Do I Really Have Allergies?
With its humid, subtropical climate, hot summers and mild winters, Austin is home to a diverse range of trees, plants and flowers which, although beautiful, cause thousands of people to suffer severely from allergies throughout the year.
In spring we’re plagued with pollen from oak, ash, elm, pecan and cottonwood trees, whilst summer brings irritation from grass pollen kicked up into the air when we mow our lawns. As the weather cools a little in fall, ragwood pollen becomes a problem, and winter is even worse when ‘cedar fever’ takes its hold. It’s not surprising that so many Austin residents suffer from allergies all year round, but have you ever considered that what appears to be allergy related symptoms are actually symptoms of cold and flu?
Cedar Fever Or The Common Cold?
Mountain cedar trees (also known as Ashe juniper) tend to spread their pollen throughout winter. January and February are known to be the worst months for cedar allergies, but sometimes symptoms can go on into early March, too. Cool, sunny and windy days tend to cause the worst symptoms as trees appear to explode with pollen; sometimes the pollen clouds look like plumes of smoke and it seems like trees are on fire.
Each Ashe juniper pollen grain is shaped like a spiked mace, which means that as well as causing allergic inflammation of the mucus membranes, it can also cause contact irritation. This means that even people who are not usually allergic to pollen can find themselves with itchy noses and eyes, too. For those who are already sensitive to pollen, mountain cedar pollen season can make their symptoms worse than ever and become truly debilitating.
Many ‘cedar fever’ symptoms are flu-like. It’s not uncommon to be fatigued, have a stuffy head and itchy eyes, and be plagued with headaches as a result of mountain cedar pollen. However, it’s important to be able to recognize real flu symptoms separately to allergy symptoms. The flu tends to cause a fever, and often makes muscles feel achy and weak. Allergies do not cause these symptoms, and even the feeling of being fatigued is usually a result of poor sleep caused by the irritating pollens.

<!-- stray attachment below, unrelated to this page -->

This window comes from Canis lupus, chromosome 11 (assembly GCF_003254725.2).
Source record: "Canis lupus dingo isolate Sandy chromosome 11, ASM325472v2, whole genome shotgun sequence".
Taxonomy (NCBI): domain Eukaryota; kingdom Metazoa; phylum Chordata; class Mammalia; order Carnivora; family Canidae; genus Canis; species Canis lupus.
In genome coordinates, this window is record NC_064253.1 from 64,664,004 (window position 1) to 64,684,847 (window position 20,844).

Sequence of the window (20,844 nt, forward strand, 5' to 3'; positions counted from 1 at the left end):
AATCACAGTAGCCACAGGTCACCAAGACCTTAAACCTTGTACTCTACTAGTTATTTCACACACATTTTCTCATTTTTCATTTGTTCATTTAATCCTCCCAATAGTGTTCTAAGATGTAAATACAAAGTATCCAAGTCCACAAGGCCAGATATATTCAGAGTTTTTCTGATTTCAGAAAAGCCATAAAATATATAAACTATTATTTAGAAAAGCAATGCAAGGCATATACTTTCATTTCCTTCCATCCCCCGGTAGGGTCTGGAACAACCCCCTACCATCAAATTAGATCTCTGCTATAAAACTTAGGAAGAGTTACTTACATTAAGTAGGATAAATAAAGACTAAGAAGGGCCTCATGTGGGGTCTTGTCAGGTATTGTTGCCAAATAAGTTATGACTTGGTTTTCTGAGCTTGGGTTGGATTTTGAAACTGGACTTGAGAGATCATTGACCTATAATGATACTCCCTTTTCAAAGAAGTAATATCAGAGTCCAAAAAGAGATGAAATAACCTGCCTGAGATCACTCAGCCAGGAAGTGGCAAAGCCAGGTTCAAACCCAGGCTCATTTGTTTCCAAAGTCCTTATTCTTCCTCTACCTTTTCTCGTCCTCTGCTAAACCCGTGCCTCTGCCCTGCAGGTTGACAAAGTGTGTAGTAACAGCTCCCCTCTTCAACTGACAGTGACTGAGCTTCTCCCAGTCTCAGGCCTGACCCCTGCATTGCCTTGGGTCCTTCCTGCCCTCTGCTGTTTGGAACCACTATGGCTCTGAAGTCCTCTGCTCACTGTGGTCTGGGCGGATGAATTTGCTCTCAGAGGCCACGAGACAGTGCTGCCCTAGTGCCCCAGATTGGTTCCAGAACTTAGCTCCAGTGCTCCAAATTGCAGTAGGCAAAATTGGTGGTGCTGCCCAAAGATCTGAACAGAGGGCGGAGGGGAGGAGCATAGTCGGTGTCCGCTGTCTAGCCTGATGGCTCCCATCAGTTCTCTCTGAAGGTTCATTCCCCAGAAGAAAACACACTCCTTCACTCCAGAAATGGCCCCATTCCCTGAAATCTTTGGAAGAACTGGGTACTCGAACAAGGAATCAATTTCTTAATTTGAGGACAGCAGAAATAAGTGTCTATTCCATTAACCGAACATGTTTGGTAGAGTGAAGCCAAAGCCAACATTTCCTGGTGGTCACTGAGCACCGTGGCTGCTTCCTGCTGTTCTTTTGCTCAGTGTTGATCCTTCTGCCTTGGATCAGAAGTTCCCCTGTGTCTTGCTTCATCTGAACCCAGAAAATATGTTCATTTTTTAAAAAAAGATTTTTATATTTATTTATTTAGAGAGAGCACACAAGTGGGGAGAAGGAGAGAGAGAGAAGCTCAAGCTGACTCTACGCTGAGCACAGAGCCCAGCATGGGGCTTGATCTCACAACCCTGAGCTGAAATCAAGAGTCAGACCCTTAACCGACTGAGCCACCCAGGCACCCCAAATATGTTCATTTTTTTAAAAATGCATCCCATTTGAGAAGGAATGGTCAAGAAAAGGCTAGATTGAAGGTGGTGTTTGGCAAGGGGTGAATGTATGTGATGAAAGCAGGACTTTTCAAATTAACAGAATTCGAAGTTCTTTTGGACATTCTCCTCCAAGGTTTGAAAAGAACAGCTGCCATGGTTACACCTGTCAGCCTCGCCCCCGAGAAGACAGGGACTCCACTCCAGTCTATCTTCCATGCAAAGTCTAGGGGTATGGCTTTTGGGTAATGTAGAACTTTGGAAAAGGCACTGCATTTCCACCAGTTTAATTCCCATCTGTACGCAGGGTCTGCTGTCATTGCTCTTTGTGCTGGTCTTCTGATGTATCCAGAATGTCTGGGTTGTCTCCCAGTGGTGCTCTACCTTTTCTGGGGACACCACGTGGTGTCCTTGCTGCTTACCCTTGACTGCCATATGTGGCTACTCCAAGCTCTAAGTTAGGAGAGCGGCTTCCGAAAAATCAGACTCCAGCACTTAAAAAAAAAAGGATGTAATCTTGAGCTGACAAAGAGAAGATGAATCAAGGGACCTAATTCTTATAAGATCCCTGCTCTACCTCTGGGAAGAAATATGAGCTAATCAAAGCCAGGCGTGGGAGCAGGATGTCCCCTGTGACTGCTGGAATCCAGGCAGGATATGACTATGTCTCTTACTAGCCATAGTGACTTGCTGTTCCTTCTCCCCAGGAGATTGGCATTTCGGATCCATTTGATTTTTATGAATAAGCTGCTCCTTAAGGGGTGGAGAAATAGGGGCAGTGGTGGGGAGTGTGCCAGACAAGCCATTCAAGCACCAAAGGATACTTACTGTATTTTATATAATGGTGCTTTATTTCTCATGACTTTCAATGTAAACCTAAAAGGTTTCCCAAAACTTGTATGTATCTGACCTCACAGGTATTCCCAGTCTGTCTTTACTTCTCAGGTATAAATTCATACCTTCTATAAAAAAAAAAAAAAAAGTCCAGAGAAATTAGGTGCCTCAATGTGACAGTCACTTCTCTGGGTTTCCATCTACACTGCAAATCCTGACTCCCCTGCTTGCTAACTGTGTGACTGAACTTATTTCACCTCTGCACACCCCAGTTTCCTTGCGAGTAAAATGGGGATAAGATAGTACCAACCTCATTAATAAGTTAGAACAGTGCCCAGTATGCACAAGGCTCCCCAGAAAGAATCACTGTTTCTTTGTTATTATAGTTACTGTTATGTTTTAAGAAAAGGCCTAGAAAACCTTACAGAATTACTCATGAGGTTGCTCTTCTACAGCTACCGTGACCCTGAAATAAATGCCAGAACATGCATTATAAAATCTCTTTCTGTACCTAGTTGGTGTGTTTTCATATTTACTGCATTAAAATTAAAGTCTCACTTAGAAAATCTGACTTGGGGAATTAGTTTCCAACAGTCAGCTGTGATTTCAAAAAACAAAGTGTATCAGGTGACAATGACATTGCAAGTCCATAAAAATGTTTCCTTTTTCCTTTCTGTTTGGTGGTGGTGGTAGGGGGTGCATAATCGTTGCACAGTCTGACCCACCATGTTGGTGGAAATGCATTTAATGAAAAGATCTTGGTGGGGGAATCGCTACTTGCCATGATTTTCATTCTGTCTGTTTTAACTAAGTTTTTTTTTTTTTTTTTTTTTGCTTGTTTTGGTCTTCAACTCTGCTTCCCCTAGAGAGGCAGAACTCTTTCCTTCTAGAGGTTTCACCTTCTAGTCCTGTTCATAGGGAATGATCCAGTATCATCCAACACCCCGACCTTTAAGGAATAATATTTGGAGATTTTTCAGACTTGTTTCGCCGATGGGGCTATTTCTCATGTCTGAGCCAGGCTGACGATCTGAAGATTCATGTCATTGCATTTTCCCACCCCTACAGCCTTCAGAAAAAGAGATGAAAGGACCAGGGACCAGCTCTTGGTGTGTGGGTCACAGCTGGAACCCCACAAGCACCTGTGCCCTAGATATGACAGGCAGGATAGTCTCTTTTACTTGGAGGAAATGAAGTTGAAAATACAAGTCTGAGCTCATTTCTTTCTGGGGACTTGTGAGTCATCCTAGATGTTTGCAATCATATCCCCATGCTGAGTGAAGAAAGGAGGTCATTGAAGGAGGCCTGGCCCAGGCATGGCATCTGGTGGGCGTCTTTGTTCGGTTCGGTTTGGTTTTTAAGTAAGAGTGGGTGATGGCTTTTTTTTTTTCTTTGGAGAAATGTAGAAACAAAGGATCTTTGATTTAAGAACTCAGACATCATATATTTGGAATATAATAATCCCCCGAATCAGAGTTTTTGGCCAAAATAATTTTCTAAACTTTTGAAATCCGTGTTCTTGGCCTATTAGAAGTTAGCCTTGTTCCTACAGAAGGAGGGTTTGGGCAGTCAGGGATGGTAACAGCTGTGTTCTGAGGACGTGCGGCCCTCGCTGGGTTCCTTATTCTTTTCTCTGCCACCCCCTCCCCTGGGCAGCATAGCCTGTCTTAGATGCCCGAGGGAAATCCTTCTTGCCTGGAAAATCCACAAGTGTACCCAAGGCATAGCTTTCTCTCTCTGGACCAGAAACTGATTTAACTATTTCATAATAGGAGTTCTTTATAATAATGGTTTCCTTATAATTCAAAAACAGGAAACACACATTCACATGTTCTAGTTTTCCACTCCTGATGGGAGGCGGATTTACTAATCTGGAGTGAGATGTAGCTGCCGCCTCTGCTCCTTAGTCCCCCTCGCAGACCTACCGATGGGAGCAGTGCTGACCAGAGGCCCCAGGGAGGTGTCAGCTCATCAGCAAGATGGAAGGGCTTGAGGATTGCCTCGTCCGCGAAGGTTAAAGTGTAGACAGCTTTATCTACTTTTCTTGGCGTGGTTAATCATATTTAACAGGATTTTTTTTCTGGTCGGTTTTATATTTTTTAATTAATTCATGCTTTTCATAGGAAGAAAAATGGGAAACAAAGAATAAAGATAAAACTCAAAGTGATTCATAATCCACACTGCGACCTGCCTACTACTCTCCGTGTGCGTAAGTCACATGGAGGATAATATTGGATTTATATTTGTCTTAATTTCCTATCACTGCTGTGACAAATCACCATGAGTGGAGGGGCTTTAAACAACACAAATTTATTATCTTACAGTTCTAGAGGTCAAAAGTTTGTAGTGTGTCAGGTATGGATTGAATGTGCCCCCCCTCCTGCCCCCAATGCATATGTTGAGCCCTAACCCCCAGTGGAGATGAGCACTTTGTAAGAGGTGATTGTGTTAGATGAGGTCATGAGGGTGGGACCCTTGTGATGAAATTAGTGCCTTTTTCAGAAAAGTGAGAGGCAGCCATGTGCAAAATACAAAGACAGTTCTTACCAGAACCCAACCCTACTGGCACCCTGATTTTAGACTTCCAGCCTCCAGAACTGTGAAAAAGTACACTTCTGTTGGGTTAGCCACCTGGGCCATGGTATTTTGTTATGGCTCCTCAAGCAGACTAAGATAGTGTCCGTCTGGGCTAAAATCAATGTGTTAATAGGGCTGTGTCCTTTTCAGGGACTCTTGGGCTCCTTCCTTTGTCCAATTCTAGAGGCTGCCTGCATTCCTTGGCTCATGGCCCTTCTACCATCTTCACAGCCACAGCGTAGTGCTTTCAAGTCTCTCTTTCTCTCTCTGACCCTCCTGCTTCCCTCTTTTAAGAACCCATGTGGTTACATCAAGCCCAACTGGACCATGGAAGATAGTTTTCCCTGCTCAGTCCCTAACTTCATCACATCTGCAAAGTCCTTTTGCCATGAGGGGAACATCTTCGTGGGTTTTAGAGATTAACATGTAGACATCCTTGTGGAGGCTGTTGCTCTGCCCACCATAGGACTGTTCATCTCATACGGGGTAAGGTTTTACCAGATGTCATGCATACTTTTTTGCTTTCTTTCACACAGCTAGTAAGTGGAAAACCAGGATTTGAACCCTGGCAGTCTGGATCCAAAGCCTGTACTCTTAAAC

If you’re suffering from a fever and sore, aching muscles during ‘cedar fever’ season, it’s likely that you’re actually suffering from a cold or flu instead and you should seek appropriate treatment.
Although there is no definitive cure for allergies, there are many ways in which you can manage your symptoms. Over-the-counter treatments such as tablets or nasal sprays can be incredibly helpful, but some – particularly the most powerful ones – can cause side effects such as drowsiness. You should therefore consult a doctor to be advised on an allergy treatment that will suit your current health status and lifestyle.
The best way to manage pollen allergies is to keep your body and environment as free from pollen as possible. Keep doors and windows closed to prevent pollen from gathering in your home, and wipe surfaces regularly to get rid of any pollen which may have gathered. Bed sheets and pillowcases can easily become coated in pollen from hair and clothes, so launder them more regularly to avoid being irritated at night.
During the day, allergy sufferers should wash their hands and faces regularly to keep pollen at bay, and may find it helpful to wash their hair more regularly than usual. It can also be beneficial to change into fresh, clean clothes when you arrive home at the end of each day to avoid transferring pollen throughout your house.
Consult Your Doctor For More Allergy Advice
If you’re being severely plagued by allergies, book an appointment with your family doctor to discuss medications and other treatment options to manage your symptoms.